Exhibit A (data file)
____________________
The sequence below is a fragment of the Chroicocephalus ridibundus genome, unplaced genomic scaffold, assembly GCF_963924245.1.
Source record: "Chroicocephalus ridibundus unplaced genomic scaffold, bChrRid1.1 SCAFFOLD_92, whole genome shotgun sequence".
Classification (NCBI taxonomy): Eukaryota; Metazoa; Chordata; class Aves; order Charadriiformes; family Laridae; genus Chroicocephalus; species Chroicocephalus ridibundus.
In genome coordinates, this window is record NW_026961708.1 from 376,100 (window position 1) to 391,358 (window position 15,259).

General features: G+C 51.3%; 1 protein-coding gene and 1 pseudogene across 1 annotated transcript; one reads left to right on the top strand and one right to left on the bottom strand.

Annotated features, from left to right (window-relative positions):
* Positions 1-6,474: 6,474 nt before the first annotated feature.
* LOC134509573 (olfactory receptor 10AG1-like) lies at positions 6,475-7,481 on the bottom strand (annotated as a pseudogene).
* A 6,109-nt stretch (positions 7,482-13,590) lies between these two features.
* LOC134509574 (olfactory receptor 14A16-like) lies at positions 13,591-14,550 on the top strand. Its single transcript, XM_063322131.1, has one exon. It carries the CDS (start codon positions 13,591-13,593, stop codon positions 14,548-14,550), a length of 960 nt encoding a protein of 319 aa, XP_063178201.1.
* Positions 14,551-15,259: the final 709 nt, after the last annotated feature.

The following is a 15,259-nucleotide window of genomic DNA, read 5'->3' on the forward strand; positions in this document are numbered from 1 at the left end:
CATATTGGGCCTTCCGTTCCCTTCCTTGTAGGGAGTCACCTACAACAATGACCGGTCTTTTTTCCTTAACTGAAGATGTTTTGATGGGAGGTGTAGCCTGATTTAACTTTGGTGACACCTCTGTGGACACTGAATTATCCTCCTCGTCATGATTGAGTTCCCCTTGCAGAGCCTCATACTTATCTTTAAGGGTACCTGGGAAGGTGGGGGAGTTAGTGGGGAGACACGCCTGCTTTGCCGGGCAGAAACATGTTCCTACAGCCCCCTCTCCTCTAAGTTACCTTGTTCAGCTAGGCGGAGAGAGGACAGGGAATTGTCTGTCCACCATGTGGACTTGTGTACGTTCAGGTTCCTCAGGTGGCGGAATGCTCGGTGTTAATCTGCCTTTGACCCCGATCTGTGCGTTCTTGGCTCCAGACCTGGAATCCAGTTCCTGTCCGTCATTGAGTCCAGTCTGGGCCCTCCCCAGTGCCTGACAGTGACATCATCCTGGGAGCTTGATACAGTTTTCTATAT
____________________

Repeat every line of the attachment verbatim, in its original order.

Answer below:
The sequence below is a fragment of the Chroicocephalus ridibundus genome, unplaced genomic scaffold, assembly GCF_963924245.1.
Source record: "Chroicocephalus ridibundus unplaced genomic scaffold, bChrRid1.1 SCAFFOLD_92, whole genome shotgun sequence".
Classification (NCBI taxonomy): Eukaryota; Metazoa; Chordata; class Aves; order Charadriiformes; family Laridae; genus Chroicocephalus; species Chroicocephalus ridibundus.
In genome coordinates, this window is record NW_026961708.1 from 376,100 (window position 1) to 391,358 (window position 15,259).

General features: G+C 51.3%; 1 protein-coding gene and 1 pseudogene across 1 annotated transcript; one reads left to right on the top strand and one right to left on the bottom strand.

Annotated features, from left to right (window-relative positions):
* Positions 1-6,474: 6,474 nt before the first annotated feature.
* LOC134509573 (olfactory receptor 10AG1-like) lies at positions 6,475-7,481 on the bottom strand (annotated as a pseudogene).
* A 6,109-nt stretch (positions 7,482-13,590) lies between these two features.
* LOC134509574 (olfactory receptor 14A16-like) lies at positions 13,591-14,550 on the top strand. Its single transcript, XM_063322131.1, has one exon. It carries the CDS (start codon positions 13,591-13,593, stop codon positions 14,548-14,550), a length of 960 nt encoding a protein of 319 aa, XP_063178201.1.
* Positions 14,551-15,259: the final 709 nt, after the last annotated feature.

The following is a 15,259-nucleotide window of genomic DNA, read 5'->3' on the forward strand; positions in this document are numbered from 1 at the left end:
CATATTGGGCCTTCCGTTCCCTTCCTTGTAGGGAGTCACCTACAACAATGACCGGTCTTTTTTCCTTAACTGAAGATGTTTTGATGGGAGGTGTAGCCTGATTTAACTTTGGTGACACCTCTGTGGACACTGAATTATCCTCCTCGTCATGATTGAGTTCCCCTTGCAGAGCCTCATACTTATCTTTAAGGGTACCTGGGAAGGTGGGGGAGTTAGTGGGGAGACACGCCTGCTTTGCCGGGCAGAAACATGTTCCTACAGCCCCCTCTCCTCTAAGTTACCTTGTTCAGCTAGGCGGAGAGAGGACAGGGAATTGTCTGTCCACCATGTGGACTTGTGTACGTTCAGGTTCCTCAGGTGGCGGAATGCTCGGTGTTAATCTGCCTTTGACCCCGATCTGTGCGTTCTTGGCTCCAGACCTGGAATCCAGTTCCTGTCCGTCATTGAGTCCAGTCTGGGCCCTCCCCAGTGCCTGACAGTGACATCATCCTGGGAGCTTGATACAGTTTTCTATAT